It was not, therefore, surprising that Ahmed Ragab, a recent graduate of the Theatre Institute at the Academy of Arts in Cairo, chose Anna Christie for his professional debut as director at Al-Tali'a theatre, using an abridged, adapted version, by Osama Nureddin, in which, at the end, rather than await the return of her lover to marry her, as he finally makes up his mind to do despite her sinful past, Anna walks off to commit suicide. Nor was it surprising either that he cast Nihad Sa'id, also a recent graduate of the same institute, in the title role, and chose his artistic crew -- Amr Shu'eib (set-design), Rihab Abdel-Rahman (costumes) and Wa'el Rida (incidental music and sound-effects) -- from among his colleagues there. With Anna Christie, they were all on sure, familiar ground, having studied the play and probably gone through a performance of it, or seen their colleagues do so in their student days. Indeed, in all respects, including the abridgement of the play, which is never acted in full in student projects, and but for the casting of TV star Sa'id Abdel Ghani as captain Chris Christopherson and Nadia Shukry, an older actress, as his companion, Marthy, the production bore all the marks and had the air of a graduation project -- and I don't necessarily mean this in a derogative sense.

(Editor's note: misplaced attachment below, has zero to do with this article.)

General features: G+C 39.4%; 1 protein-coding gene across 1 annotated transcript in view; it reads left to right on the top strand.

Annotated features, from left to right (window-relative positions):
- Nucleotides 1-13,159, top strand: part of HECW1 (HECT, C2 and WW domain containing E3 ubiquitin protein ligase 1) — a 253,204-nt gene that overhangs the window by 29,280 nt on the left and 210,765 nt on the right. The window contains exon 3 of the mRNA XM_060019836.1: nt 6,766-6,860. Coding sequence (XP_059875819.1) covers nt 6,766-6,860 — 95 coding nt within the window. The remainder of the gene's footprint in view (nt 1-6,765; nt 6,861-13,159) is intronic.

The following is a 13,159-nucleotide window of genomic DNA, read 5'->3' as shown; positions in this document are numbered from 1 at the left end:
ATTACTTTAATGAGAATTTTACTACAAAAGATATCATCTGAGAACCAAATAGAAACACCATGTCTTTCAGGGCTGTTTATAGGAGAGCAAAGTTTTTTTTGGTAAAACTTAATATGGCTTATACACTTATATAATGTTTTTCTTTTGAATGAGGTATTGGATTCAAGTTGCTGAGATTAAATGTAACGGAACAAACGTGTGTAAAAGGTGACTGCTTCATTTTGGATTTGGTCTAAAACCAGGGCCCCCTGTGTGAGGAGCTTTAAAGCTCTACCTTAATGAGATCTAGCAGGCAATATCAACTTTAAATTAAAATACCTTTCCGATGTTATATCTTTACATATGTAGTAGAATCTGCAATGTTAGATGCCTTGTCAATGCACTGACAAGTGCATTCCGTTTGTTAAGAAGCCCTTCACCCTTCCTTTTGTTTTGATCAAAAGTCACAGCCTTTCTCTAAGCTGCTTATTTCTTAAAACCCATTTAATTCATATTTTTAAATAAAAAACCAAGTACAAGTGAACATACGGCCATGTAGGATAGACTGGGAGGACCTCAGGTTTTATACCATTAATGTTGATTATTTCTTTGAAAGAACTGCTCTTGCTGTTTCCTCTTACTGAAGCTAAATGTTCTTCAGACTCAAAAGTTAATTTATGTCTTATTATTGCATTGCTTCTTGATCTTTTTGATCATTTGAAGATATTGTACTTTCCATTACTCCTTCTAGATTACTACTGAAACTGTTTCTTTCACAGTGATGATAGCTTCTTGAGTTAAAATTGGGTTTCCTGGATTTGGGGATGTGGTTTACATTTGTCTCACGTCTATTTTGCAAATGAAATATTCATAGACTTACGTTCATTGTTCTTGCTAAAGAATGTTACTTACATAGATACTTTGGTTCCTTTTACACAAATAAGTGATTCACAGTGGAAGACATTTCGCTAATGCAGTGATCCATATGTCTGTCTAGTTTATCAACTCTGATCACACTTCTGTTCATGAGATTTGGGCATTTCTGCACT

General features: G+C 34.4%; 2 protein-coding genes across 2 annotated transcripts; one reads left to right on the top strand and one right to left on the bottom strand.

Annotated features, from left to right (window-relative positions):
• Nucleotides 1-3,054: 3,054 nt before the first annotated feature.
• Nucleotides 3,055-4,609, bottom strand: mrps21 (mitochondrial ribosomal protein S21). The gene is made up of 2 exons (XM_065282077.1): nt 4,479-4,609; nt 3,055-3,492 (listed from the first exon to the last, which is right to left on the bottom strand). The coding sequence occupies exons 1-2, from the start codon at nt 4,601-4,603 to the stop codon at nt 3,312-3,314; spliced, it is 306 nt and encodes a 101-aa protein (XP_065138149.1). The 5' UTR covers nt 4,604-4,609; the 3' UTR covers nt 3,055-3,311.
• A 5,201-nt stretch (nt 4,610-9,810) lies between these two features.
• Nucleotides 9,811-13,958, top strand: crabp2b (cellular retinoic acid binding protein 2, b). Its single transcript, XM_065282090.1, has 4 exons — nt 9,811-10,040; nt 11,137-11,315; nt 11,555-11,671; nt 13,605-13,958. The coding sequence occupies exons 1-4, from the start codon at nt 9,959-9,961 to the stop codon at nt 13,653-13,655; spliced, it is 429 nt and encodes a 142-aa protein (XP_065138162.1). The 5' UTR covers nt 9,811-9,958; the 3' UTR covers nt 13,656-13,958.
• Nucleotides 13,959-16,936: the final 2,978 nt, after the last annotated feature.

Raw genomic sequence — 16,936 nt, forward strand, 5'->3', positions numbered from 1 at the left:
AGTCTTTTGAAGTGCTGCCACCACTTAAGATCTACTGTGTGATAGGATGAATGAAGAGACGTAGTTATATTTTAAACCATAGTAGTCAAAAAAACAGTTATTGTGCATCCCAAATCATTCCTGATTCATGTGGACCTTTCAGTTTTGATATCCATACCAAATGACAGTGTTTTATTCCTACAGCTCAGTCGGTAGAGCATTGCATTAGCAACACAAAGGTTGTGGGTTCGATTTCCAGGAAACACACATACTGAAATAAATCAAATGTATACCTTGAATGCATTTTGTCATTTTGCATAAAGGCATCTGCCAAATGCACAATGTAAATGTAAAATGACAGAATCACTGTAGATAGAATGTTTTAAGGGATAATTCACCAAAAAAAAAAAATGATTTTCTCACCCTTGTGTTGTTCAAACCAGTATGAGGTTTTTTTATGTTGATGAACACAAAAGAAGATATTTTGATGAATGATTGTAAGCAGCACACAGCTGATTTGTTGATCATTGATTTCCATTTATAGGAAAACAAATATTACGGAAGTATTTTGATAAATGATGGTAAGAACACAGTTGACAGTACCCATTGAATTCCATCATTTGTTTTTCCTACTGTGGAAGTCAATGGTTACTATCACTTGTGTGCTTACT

Everything was done exactly as it should be and by the book, as it were. The costumes were explicitly denotative in terms of cut and colour (to an almost embarrassing degree, perhaps); the realistic set, of a barge deck, with a cabin on one side and the dark sea for a backdrop, was studiedly detailed, displaying all the paraphernalia conventionally associated with such a setting -- ropes, lifebuoys, barrels and bottles of booze -- and looked neat and spruce, as if freshly arrived from the scenery or carpenter's workshop; and Nihad Sa'id, as Anna, acted with obvious conscientious attention to tone, mood and gesture and was clearly out to impress the audience; not only did she strive to display all the skills she had been drilled into as a student, she was also careful never to allow us to forget that she was doing so.